We can see how the quality of your questioning really helped students engage. Instead of having to go through the whole transcript or spend 45 minutes watching the video, the AI will be able to say, here are some examples, so we can elevate them.

Many people are focused on the use of video so that teachers can see themselves, so that we’re seeing the teaching and learning from a student’s point of view. But video takes people, it takes time, it takes effort. With AI, all that’s going to be automatic, the videotaping is going to be automatic, the coding is going to be automatic, so we can focus our time on what really matters, which is the conversation about improving teaching and learning.

Where does this work stand?

We have a prototype that we started putting into our schools in April. By the end of next school year, we will have refined it into a full-use tool. The algorithm has already worked with Teachstone’s Classroom Assessment Scoring System (CLASS).

It knows what to look for in a positive climate. It has a sense of effective instructional dialogue. We’re going to refine its sense of classroom organization.

We’re going to have a researcher watch the video and code interactions according to the principles of good teaching used in CLASS. And then the algorithm is going to watch the coding and try coding videos itself. We’re just going to do that again and again and again, until the correlation between what the algorithm is seeing and what the researchers are seeing is high enough to be confident that the AI can clip high-quality interactions in the same way that a person would—only far faster.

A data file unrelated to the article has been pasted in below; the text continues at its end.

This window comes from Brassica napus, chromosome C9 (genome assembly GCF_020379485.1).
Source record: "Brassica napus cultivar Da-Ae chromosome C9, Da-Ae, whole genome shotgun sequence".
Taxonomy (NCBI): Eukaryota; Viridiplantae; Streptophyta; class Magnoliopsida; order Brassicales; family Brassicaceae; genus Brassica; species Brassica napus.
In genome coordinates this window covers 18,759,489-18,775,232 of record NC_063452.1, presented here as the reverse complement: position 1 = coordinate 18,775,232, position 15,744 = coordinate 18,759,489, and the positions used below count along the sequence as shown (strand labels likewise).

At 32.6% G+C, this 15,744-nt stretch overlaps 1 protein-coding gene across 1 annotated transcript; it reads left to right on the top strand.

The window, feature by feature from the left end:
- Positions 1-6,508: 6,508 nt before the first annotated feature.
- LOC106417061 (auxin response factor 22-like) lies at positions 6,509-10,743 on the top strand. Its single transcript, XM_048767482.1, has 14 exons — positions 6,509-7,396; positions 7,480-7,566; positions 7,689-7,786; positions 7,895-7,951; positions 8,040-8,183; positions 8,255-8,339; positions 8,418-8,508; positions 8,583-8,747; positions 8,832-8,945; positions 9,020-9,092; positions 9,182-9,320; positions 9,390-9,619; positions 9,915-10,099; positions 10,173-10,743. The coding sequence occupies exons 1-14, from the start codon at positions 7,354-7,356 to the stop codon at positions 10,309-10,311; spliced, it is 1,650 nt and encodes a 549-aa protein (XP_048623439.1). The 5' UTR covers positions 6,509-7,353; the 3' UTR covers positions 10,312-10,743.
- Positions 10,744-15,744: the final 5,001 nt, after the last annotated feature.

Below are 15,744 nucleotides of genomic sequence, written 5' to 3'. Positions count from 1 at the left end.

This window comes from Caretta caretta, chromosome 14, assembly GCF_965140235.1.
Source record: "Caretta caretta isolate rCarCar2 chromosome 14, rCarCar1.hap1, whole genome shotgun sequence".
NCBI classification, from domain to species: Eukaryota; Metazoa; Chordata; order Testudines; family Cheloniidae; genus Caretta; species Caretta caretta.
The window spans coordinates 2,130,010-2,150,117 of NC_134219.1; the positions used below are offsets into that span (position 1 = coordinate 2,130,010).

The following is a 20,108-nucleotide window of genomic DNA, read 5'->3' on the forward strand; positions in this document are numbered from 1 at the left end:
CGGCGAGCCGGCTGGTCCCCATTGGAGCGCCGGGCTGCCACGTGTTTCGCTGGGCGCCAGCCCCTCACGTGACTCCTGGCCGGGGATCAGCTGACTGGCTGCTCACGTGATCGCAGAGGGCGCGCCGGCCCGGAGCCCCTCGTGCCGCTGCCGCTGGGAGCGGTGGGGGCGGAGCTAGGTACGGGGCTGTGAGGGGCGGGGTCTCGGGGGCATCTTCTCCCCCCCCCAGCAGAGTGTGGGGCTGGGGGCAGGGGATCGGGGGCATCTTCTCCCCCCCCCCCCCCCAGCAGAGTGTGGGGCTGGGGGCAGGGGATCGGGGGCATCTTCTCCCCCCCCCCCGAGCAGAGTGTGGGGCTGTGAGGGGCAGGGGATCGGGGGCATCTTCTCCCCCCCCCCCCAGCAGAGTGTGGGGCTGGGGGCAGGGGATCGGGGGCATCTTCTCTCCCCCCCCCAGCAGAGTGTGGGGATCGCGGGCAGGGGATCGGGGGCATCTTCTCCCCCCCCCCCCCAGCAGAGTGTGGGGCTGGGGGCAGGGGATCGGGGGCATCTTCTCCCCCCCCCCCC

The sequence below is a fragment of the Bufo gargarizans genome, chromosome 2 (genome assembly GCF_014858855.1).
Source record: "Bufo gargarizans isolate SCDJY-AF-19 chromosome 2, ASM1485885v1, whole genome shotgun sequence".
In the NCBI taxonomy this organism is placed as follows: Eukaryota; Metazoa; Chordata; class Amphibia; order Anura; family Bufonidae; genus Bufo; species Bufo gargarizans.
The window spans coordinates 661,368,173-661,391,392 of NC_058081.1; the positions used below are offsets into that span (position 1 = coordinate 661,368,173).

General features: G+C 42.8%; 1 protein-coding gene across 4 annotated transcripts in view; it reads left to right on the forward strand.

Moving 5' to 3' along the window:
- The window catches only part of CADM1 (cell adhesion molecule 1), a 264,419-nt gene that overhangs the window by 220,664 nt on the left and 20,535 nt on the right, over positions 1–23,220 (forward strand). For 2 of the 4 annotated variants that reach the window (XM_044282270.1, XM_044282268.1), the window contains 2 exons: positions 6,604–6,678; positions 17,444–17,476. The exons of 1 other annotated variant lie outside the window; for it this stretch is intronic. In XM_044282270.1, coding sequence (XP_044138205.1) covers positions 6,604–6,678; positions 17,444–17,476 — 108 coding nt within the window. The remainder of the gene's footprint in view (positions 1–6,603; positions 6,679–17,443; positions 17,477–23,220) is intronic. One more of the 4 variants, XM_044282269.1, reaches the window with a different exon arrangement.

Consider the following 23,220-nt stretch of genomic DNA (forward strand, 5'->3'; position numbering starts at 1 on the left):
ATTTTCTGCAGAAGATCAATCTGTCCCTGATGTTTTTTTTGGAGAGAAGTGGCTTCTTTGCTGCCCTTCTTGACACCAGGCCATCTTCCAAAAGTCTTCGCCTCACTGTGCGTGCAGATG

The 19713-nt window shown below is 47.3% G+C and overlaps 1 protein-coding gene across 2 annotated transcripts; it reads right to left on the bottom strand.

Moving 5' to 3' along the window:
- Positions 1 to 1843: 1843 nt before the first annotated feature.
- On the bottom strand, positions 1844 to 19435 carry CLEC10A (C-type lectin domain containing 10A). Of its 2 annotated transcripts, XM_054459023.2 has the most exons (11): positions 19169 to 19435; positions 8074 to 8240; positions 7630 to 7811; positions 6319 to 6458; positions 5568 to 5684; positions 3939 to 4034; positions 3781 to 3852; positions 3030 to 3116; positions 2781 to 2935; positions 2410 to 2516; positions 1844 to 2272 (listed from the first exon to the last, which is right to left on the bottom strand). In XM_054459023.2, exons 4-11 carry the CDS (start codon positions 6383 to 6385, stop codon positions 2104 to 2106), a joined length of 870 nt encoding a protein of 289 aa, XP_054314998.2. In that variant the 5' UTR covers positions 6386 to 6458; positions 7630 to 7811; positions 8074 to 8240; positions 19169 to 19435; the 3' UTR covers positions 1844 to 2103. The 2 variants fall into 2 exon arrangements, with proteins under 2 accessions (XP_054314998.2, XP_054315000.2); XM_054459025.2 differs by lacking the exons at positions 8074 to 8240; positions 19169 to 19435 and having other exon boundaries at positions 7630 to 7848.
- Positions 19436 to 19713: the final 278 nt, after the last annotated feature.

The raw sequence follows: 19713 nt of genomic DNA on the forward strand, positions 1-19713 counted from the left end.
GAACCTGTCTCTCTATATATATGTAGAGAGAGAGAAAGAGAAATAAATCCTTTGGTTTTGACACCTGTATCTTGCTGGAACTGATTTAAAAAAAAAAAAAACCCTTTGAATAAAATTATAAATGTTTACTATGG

We are losing teachers every single day because of the number of tasks that we’ve put on them, right? Urban Assembly is committed to using AI to make teaching easier. Now when I say easier, I don’t mean simpler, because there’s always going to be complexity.  But there are ways to reduce the labor that it takes to get feedback to a teacher so they can refine their practice. If there are ways for teachers to be able to share with other teachers what they’re doing effectively through videos, let’s share those things.

What’s next for Urban Assembly and AI?

I’m very invested in personalized learning and understanding how we can organize learning experiences for students that meld whole-group, small-group, and individualized learning in a very flexible way. I’m very invested in this notion of differentiation, but it takes a million hours to plan for 28 different students.

So, there’s a vision of personalized learning where we would have teachers facilitating whole-group instruction and organizing learning experiences in small groups where students are working together. Students who are having challenges would receive artificial-intelligence-based, individualized support and then return to the whole-group or small-group settings. That’s the vision of an integrated classroom, right? Where you have technology and teachers and small group instruction and whole group instruction, all working together.

When they’re taking tests, we’d use competency-based, mastery-based feedback approaches. Students would get feedback on what they don’t know, because we care about what they’re learning, not just giving them a score, right?